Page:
You constantly need to be aware of content changes that you need to make. Just because you are reusing a component, it doesn’t mean content is going to be the same. If you were building out a website and wanted to use the same reusable button, then the text of the button is going to be different. It might not matter so much for smaller changes but it can get tricky when changing things on a larger scale, even if they happen to share the same functionality.
If you look at Netflix as an example, when you select a movie it takes you to a separate UI screen where the information for that movie is displayed. This is exactly the same UI every time; the only thing that changes each time is the actual content.
When it comes to styling, you might have separate style folders inside your component folder. This would contain the styles for each company that you are building for. • styles - company 1
- company 2 - company 3
Of course, this is only most likely to apply if you have several websites for one brand. If you were building out a brand new website, then you would only need one set of styles. Try to keep this approach consistent for each project you build out, that way you only need to change the styles themselves rather than the class types.
Sharing your component
The best way for applications to install your components is through NPM, so make sure they’re all published there and are all versioned – major, minor, etc. All future projects that want to use the component can run npm install.
Before publishing, make sure you go to your component folder and check that package.json is up to date, with attributes like name, description and author. Remember that you are going to need to create an account if you don’t have one already. You can do this at http://npmjs.
com/. Ensure that you keep your NPM registry private!
Then all you need to do is log in, enter your username and password and finally publish using the following commands:
npm login npm publish
Continuous integration server
Setting up a continuous integration server (CI) is crucial when it comes to using components across multiple applications. This is to make sure you don’t break any existing applications. You can use CI to run your tests and create automated builds. CI builds your app the moment you commit and makes sure it runs on another machine.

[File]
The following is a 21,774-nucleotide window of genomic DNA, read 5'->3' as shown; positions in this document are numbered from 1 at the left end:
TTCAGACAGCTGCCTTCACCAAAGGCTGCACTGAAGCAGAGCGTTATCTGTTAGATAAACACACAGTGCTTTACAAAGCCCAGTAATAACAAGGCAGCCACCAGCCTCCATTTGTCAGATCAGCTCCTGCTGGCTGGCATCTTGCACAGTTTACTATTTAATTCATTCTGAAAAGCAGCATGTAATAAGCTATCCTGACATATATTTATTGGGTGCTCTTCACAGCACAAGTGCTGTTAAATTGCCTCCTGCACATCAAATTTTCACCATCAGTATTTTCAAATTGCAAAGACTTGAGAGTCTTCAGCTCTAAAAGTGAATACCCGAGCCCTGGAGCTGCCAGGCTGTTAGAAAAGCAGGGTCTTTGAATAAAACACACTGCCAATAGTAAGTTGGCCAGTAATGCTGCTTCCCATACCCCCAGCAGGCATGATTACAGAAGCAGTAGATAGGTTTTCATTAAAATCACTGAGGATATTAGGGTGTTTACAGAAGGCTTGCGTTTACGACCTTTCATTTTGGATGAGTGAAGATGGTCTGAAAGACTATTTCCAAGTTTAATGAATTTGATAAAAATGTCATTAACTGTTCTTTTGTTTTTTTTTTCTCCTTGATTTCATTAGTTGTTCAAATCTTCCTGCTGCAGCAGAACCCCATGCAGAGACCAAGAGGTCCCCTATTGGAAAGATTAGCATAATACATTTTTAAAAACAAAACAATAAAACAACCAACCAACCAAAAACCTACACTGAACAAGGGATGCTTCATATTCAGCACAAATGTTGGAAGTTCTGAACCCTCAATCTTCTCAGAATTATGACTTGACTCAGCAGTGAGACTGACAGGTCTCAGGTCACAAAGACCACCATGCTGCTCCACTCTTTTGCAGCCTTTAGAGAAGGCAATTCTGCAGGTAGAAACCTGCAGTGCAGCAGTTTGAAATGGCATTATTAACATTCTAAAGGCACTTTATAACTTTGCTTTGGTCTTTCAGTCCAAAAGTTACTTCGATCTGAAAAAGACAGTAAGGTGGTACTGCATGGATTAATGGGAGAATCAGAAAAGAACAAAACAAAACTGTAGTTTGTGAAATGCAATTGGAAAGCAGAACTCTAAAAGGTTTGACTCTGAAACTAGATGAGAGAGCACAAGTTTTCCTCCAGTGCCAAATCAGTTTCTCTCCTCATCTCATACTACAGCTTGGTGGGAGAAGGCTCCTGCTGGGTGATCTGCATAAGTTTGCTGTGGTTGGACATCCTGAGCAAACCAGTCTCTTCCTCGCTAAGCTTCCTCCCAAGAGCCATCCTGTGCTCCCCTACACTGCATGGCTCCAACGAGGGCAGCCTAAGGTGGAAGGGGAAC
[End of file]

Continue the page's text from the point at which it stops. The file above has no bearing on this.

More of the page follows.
One challenge is that there are always going to be new libraries and technologies. How are you meant to innovate when everyone is using the same thing? A carousel that is developed in 2018 might be completely different in 2020 and there might be better ways of showcasing your products. You have to accept that there is always going to be change; as a developer you need to be able to know what’s coming and plan accordingly. You can always build out a separate component later down the line or even build upon the existing component. Remember that it’s easier to tackle component by component, rather than all at once.
You may experience conflicts when it comes to versioning. If you go with React, make sure your company is on the same page. Decide what version of React you want to use (that’s if you decide to use React). Having your own starter kit can really help the process along.
Sometimes one of the biggest challenges is discoverability, especially in larger organisations with separate development teams. Your developers may not find what they are looking for or be unsure whether or not the component works exactly how they need. This can lead to them building out something new for themselves, which then involves more time and money.
A great way to avoid this is to have an external tool that showcases the component using demos and screenshots. A good example of this is Electrode Explorer, which you can read more about here: https://www.electrode.io/site/web. html#electrode-tools.
If you are only now thinking about reusing code, then it might take some time to get the structure in place. You have to consider how you think reusability would suit your business in the future. Can you train and restructure your current workforce and how long will it take? In the long run, it is likely to pay off and save you both time and money whether you are an agency or an organisation with a chain of websites.
Just because you are reusing a component, it doesn’t mean content is going to be the same
Above Electrode Explorer enables you to automatically run a demo of each component, so that you can get a better idea of how it might integrate